“We’re very excited to announce the formation of the Womxn’s Online Go Club, a women-led chapter of the AGA,” says founder Samantha Fede. “Our goal is to provide a supportive and friendly place for women to play go online without hostility or harassment.” Inspired by the success of the e-Go Congress in bringing together Go players from around the country as well as various clubs’ successes in continuing their social club feel through video chat meetings after suspension of in-person play, Fede reached out to Lisa Scott and together they contacted women from around the country with the proposal of forming a club.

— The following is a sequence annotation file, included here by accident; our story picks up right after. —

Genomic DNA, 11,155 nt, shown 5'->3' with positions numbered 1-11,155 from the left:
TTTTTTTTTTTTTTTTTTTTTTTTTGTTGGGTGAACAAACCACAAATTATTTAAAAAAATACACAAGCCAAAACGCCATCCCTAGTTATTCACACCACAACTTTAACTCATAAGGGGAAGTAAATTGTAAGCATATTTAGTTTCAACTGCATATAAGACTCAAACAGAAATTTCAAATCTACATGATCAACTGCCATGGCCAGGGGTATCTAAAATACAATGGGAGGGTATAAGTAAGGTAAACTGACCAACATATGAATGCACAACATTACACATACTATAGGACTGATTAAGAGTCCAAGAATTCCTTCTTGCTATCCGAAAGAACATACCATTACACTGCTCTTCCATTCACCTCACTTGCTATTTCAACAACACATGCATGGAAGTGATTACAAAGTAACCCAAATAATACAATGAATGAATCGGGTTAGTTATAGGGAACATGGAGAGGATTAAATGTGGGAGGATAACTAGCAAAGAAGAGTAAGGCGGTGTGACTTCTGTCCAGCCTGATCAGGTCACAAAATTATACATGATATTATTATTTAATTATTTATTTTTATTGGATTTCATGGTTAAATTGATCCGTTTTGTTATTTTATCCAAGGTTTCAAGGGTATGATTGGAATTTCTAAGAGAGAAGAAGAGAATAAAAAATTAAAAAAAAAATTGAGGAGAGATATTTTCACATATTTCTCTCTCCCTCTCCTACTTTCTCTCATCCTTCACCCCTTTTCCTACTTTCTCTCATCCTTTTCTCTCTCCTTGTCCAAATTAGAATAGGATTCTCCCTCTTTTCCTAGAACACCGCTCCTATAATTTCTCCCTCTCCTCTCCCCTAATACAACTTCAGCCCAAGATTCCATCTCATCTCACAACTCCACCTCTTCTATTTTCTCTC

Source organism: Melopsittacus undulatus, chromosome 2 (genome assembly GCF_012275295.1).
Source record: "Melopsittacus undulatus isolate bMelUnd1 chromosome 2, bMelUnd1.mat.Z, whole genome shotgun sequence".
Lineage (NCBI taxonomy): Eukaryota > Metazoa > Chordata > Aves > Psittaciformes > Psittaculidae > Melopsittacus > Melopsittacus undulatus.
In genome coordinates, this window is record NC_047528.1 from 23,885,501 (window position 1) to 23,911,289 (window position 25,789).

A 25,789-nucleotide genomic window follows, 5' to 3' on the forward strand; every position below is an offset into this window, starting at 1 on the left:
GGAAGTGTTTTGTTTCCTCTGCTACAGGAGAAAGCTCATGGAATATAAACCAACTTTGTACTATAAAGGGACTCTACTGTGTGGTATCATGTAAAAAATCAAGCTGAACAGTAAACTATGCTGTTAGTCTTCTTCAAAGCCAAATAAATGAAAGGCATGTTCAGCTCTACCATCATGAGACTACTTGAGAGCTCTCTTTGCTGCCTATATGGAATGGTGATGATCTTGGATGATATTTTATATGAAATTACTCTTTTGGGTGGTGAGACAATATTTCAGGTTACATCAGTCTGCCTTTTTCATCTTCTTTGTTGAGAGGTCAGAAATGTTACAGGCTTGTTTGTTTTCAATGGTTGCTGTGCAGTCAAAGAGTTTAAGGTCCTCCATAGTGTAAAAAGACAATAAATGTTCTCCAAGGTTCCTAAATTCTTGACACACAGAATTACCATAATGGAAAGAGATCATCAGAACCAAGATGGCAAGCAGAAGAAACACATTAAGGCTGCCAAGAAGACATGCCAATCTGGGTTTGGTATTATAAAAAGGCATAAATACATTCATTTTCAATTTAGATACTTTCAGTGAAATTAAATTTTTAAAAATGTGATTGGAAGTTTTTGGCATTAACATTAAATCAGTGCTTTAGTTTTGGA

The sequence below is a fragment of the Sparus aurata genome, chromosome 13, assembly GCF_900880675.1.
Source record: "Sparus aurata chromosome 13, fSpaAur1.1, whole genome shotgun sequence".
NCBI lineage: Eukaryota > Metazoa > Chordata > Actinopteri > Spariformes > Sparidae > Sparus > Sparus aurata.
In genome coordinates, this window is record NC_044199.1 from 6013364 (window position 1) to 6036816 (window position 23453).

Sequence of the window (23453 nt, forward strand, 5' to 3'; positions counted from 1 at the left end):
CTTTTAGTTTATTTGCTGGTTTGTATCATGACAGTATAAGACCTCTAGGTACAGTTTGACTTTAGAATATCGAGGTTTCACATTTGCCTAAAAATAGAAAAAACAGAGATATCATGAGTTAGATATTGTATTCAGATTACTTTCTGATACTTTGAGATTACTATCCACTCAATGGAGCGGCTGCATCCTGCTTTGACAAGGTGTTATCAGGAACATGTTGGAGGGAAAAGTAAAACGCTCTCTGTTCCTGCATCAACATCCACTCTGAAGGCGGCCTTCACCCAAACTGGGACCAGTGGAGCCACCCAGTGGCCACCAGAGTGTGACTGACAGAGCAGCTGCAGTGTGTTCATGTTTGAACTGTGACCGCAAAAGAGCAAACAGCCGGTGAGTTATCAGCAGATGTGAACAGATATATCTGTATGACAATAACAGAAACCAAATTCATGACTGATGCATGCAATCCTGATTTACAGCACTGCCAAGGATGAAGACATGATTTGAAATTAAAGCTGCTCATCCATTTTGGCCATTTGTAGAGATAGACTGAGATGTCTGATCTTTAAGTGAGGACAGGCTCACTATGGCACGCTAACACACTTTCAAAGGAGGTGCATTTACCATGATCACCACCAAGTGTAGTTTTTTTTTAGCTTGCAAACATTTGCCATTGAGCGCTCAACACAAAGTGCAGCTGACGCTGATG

The club held its first meeting on Thursday, 8/27. A total of 11 Go players ranging from 1d to 10k, including the club leadership and players who joined through word of mouth, got together on a video call and played games on KGS. Players were from all around the country, including Arizona, California, Illinois, Maryland, Massachusetts, Minnesota, and New Jersey. “We are actively recruiting members to join the club!” says Fede. “Players who do not identify as a woman or a girl, particularly those who do not feel welcome in cis-men dominated spaces, are also welcome, as long as they are committed to the goals of the club.” The club meets weekly, alternating between Thursday and Saturday nights at 8pm EDT/5pm PDT. Players of all levels including beginners are welcome. To join or learn more, click here to go to our website or email us at womxnsonlinegoclub@gmail.com.

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AGAGD to become official ratings lookup for the AGA

Tuesday September 1, 2020